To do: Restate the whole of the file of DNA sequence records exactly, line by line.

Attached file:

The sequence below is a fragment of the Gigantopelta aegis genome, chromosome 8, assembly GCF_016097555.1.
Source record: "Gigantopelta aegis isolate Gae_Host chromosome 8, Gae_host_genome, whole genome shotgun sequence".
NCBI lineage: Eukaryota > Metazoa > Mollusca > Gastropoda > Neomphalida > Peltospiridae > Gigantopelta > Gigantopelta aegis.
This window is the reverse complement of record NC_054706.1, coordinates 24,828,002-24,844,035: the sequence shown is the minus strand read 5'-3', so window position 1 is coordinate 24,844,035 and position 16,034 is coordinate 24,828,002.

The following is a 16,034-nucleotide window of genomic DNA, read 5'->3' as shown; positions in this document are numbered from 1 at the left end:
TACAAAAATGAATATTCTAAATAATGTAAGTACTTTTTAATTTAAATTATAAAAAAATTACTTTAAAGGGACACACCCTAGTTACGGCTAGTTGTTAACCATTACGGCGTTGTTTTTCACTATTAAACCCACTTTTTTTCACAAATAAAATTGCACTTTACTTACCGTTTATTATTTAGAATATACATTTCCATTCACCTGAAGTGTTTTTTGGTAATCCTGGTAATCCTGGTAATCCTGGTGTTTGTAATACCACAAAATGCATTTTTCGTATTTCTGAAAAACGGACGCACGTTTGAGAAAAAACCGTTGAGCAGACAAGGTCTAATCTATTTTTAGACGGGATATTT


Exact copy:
The sequence below is a fragment of the Gigantopelta aegis genome, chromosome 8, assembly GCF_016097555.1.
Source record: "Gigantopelta aegis isolate Gae_Host chromosome 8, Gae_host_genome, whole genome shotgun sequence".
NCBI lineage: Eukaryota > Metazoa > Mollusca > Gastropoda > Neomphalida > Peltospiridae > Gigantopelta > Gigantopelta aegis.
This window is the reverse complement of record NC_054706.1, coordinates 24,828,002-24,844,035: the sequence shown is the minus strand read 5'-3', so window position 1 is coordinate 24,844,035 and position 16,034 is coordinate 24,828,002.

The following is a 16,034-nucleotide window of genomic DNA, read 5'->3' as shown; positions in this document are numbered from 1 at the left end:
TACAAAAATGAATATTCTAAATAATGTAAGTACTTTTTAATTTAAATTATAAAAAAATTACTTTAAAGGGACACACCCTAGTTACGGCTAGTTGTTAACCATTACGGCGTTGTTTTTCACTATTAAACCCACTTTTTTTCACAAATAAAATTGCACTTTACTTACCGTTTATTATTTAGAATATACATTTCCATTCACCTGAAGTGTTTTTTGGTAATCCTGGTAATCCTGGTAATCCTGGTGTTTGTAATACCACAAAATGCATTTTTCGTATTTCTGAAAAACGGACGCACGTTTGAGAAAAAACCGTTGAGCAGACAAGGTCTAATCTATTTTTAGACGGGATATTT